Researchers from the Lighting Research Center (LRC) at Rensselaer Polytechnic Institute and the U.S. General Services Administration (GSA) have just published the latest in a series of studies exploring how light impacts alertness during the day and sleep quality at night in daytime office workers.
The study field tested a novel lighting device developed by the LRC to promote circadian entrainment and alertness in the office environment. Nineteen participants from three U.S. Department of State office buildings in Washington, D.C., completed the three-week study. The devices, referred to as “luminaires,” in the study, were mounted near the participants’ computer monitors. They delivered morning saturated blue light with a circadian stimulus (CS) of 0.4, as well as midday polychromatic white light at CS of 0.3, and afternoon saturated red light at CS close to zero. Objective and subjective measures of rest–activity, sleep, vitality, and alertness were used to evaluate the lighting interventions.
Results show that participants exhibited more consolidated rest–activity patterns, indicating better circadian entrainment, and woke up earlier during the intervention compared to baseline. The morning blue light appears to have advanced participants’ circadian phase, causing participants to wake up earlier in the morning. The afternoon red light elicited an acute alerting response close to the post-lunch dip (around 3 p.m.), reducing subjective sleepiness and increasing subjective vitality and energy.
These field results are the first to demonstrate that red light in combination with ambient white light provides an effective alerting stimulus, and support the inference that light exposures, when properly applied, can promote circadian entrainment and increase alertness.
The research paper, “Light, entrainment and alertness: A case study in offices,” was published in the journal Lighting Research & Technology. Authors include Mariana Figueiro, Mark Rea, Levent Sahin, and Charles Roohan from the LRC.
Previous LRC studies measured light levels for 109 participants at five federal office buildings designed to maximize daylight availability indoors. Dr. Figueiro and her team found that even in open offices with many, large windows, office workers were not receiving enough light to stimulate their circadian system during the day, due to factors such as season, cloud cover, desk orientation, and window shade position.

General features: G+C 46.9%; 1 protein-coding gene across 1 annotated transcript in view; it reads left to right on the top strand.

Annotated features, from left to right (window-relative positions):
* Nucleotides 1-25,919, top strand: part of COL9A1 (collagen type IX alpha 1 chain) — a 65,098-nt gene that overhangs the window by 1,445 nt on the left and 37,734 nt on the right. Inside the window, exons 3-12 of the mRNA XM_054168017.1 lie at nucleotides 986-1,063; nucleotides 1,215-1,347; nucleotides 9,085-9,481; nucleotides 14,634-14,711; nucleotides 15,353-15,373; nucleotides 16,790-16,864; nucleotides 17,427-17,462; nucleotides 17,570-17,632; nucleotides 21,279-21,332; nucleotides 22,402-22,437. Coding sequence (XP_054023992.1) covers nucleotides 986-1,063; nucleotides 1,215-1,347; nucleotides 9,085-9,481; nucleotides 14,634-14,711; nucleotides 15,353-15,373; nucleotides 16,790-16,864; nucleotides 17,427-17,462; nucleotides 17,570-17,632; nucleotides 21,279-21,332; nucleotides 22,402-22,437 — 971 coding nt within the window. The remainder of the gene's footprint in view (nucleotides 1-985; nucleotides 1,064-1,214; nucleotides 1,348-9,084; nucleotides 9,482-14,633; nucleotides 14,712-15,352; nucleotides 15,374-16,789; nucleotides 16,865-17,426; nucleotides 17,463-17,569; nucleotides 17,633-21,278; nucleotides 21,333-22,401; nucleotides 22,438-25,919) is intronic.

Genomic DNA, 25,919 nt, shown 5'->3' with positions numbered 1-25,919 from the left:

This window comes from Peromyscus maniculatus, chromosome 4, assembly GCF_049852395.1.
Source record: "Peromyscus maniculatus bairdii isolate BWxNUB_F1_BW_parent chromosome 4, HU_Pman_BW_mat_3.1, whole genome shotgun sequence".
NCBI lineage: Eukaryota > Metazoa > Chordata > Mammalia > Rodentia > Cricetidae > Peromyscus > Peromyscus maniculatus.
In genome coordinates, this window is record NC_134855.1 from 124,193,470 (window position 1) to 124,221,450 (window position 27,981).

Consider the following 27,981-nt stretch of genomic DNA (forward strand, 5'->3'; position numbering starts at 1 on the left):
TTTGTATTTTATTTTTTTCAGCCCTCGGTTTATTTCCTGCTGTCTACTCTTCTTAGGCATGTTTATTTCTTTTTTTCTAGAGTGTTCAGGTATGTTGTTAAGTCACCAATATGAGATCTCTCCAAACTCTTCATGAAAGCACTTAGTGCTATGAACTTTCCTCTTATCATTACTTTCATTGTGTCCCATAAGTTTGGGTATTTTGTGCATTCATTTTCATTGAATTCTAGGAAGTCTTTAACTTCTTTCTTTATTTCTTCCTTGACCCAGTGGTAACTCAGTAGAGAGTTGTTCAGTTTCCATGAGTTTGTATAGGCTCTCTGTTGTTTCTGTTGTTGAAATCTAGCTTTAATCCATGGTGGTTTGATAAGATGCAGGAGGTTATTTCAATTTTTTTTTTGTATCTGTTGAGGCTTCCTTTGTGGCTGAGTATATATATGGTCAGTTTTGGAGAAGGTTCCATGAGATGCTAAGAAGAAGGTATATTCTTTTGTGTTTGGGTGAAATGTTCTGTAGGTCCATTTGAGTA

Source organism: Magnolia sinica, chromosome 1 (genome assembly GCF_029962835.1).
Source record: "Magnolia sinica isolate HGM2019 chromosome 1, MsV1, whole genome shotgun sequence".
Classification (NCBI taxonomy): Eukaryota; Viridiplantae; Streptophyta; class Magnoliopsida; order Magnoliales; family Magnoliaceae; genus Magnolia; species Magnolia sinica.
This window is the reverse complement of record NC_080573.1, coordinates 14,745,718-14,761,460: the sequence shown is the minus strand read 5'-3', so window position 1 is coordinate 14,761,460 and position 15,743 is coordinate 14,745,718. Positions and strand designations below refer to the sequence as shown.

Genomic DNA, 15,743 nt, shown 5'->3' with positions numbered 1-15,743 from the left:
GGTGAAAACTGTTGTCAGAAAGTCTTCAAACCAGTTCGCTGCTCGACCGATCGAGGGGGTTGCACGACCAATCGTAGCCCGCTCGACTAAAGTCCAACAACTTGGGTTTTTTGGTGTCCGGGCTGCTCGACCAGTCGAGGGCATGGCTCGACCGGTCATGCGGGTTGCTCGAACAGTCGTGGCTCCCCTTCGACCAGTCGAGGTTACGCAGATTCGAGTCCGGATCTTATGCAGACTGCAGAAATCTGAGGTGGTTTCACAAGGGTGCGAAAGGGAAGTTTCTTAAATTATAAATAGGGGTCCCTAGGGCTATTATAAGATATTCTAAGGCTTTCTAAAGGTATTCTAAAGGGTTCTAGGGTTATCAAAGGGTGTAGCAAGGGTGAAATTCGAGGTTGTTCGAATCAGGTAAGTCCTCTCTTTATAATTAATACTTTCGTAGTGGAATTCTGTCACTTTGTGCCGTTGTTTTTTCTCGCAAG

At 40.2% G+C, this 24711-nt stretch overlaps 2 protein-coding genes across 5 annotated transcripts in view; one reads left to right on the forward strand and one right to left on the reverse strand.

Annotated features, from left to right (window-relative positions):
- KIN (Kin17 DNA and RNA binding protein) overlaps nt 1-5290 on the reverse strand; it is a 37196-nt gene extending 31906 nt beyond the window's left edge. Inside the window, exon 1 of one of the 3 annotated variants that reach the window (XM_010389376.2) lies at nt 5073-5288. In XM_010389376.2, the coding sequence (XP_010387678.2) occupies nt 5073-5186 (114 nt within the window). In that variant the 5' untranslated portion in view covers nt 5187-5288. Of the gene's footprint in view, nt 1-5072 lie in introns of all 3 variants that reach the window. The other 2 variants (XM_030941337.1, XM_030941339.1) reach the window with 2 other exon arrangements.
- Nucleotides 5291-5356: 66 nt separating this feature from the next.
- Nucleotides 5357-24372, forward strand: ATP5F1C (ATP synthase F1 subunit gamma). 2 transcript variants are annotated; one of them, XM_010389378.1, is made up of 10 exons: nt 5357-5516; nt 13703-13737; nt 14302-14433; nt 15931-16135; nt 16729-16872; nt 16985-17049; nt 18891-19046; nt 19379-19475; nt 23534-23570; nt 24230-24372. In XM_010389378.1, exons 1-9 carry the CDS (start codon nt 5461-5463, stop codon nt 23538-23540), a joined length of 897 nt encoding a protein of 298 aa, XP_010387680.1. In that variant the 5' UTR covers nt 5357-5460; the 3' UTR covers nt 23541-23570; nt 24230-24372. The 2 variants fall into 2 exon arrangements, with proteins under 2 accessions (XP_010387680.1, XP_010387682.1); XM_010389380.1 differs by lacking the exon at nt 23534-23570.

In response to these findings, the research team theorized that supplemental electric lighting could be used to ensure that office workers receive enough light during the day and installed circadian-effective lighting for 68 participants at four additional sites.
The study results showed that office workers felt much less sleepy with the use of supplemental electric lighting and, as hypothesized, they also reported feeling significantly more vital, energetic, and alert compared to baseline.
“The present findings show that a tailored lighting intervention can help entrain building occupants and can increase alertness during working hours,” Figueiro said. “The ‘non-visual layer of light’ solution utilized in the present study is practical and inexpensive to implement, while helping to reinforce the bridge between laboratory results and field applications,”
“Underwriters Laboratories (UL) will soon be publishing a Design Guideline for lighting offices, factories and educational facilities aimed at promoting better sleep for day-active, night-inactive occupants of buildings,” Rea added. “This study adds even more evidence that bright light during the day promotes and consolidates sleep at night.”
How Does Light Affect Sleep?
Light has to enter the eye to be effective for circadian entrainment. People in modern society usually spend more than 90 percent of their time indoors in buildings, yet lighting indoors is typically not bright enough to stimulate the circadian clock. Typical office lighting provides less than 100 lux at the eye, whereas being outside on a sunny day will provide anywhere from 1,000 to more than 10,000 lux at the eye.
We now know that most people are not getting enough light during the day. Unfortunately, too little light during the day is compounded by too much light at night. Many people use luminous electronic devices like smartphones and tablets in the evening or stay up late working on the computer. Light from these screens makes the brain think it’s time to wake up, just as you’re getting ready for bed.
Disruption of the 24-hour rhythm of light and dark affects every one of our biological systems from DNA repair in single cells to melatonin production by the pineal gland in the brain. Circadian disruption is most obviously linked with disruption of rest–activity patterns, which can cause sleepiness during the day and insomnia at night – but is also linked with increased risk for diabetes, obesity, cardiovascular disease and certain types of cancer.
Exposure to a robust 24-hour light – dark cycle promotes circadian entrainment, which has many health benefits such as increased alertness and feelings of vitality during the day, improved mood, and better sleep at night. Recent research has shown that healthy, regular sleep patterns may even have a protective effect against Alzheimer’s disease.